I confess: I’m not a natural-born tagger. A while back, when Amazon.com began allowing its customers to tag its products with descriptive labels or keywords, I thought it would be a good way of categorizing and cataloging books I’d come across that I might want to remember in the future. But after tagging a couple of books, I lost interest. It didn’t seem worth the fuss.
Some people, though, are more dedicated. They’ve found creative ways to use tags to label and categorize Amazon’s products – for their own benefit and for the benefit of others with similar interests. I recently received an email from a reader of this blog who described how, in browsing for DVDs at Amazon, he came across some creepy keywords that users had used to categorize movies. The 1985 French coming-of-age film L’Effrontée, for example, had been tagged, as shown in the screen shot below, with such keywords as “child nudity,” “infant nudity,” “young girl,” “bare butt,” and “nymphette”:
If you click on any of those keywords, you get a neatly organized list, sometimes going on for many pages, of other movies that users have tagged with the same label. A lot of the tags on L’Effrontée also appear, for instance, on the Amazon page for the Oscar-nominated 1998 Norwegian movie The Other Side of Sunday:
One possible explanation is that the tags are being added by people who are offended at seeing things like naked babies or bare behinds in movies – and are trying to warn off likeminded folks. But, let’s face it, that’s a stretch, particularly when you view the tags in their totality (or look at the buying patterns that Amazon documents). What’s really going on here, almost certainly, is that weirdos are using keywords to, in effect, set up special little sections of Amazon’s store tailored to their peculiar tastes. That shouldn’t come as a surprise. You don’t have to travel far down the long tail of demand before you start finding unsavory niches. And it certainly could be argued that, however distasteful this kind of tagging may be to most people, no one’s actually being harmed by it, at least not directly. Should we really care what motivates people to watch particular movies in their own homes?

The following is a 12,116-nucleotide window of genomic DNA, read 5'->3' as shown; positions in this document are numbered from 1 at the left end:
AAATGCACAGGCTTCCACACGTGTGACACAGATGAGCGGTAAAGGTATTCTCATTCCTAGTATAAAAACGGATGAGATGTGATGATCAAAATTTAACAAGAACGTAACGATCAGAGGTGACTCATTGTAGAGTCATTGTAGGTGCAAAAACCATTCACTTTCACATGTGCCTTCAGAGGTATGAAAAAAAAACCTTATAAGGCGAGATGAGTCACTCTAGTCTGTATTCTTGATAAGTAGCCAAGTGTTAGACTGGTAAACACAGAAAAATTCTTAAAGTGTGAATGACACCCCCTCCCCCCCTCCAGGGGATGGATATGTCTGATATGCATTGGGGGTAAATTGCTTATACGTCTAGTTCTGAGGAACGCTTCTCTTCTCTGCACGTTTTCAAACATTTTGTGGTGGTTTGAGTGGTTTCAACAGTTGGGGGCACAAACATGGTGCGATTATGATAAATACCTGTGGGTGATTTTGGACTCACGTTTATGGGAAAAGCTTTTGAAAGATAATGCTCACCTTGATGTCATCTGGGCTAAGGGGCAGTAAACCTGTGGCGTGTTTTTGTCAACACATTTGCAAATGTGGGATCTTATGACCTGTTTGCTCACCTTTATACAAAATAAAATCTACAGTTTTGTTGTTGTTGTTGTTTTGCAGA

Still, the practice of this sort of communal tagging at a popular mainstream site raises some difficult questions, not least for the site owner. Does Amazon really want to be known as a company that makes it easy for people to find movies labeled as containing “child nudity.” If it were a physical store, would it set up a “child nudity” section in its movie department? I don’t think so.
But there’s another twist to this story. The keywords, it turns out, aren’t actually coming from Amazon’s customers. If you scroll further down on the DVD pages, you find another set of tags which are coming from Amazon users – and are, so far as I can see, fairly inoffensive. The unseemly tags appear to be part of the information on movies that Amazon automatically imports into its site from the popular Internet Movie Database (IMDb) site. Although there’s no indication that the keywords come from IMDb on Amazon’s main product pages – theye tags are described simply as “plot keywords recommended by customers” – if you click deeper into the product information you find an indication that that is where they’re coming from. And, indeed, the user keywords at IMDb precisely match those found on Amazon.
There’s a useful warning here. Commercial site owners don’t just have to keep an eye on the words, pictures, tags, and even categories being added to their pages by their own users. They need to be cognizant of the user-contributed content they’re pulling in from other sites as well. Once it appears on your site, it’s your business. What they say about sexually transmitted diseases seems to apply equally well to data in the Web 2.0 age: You’re not just sleeping with your partner; you’re sleeping with your partner’s partners.
UPDATE: Another twist: In a comment on this post, a reader notes a fact that I missed: IMDb is in fact a subsidiary of Amazon.com, having been acquired back in 1998. I had convinced myself that Amazon was probably unaware of the kinds of tags it was pulling in from IMDb. I guess I was wrong.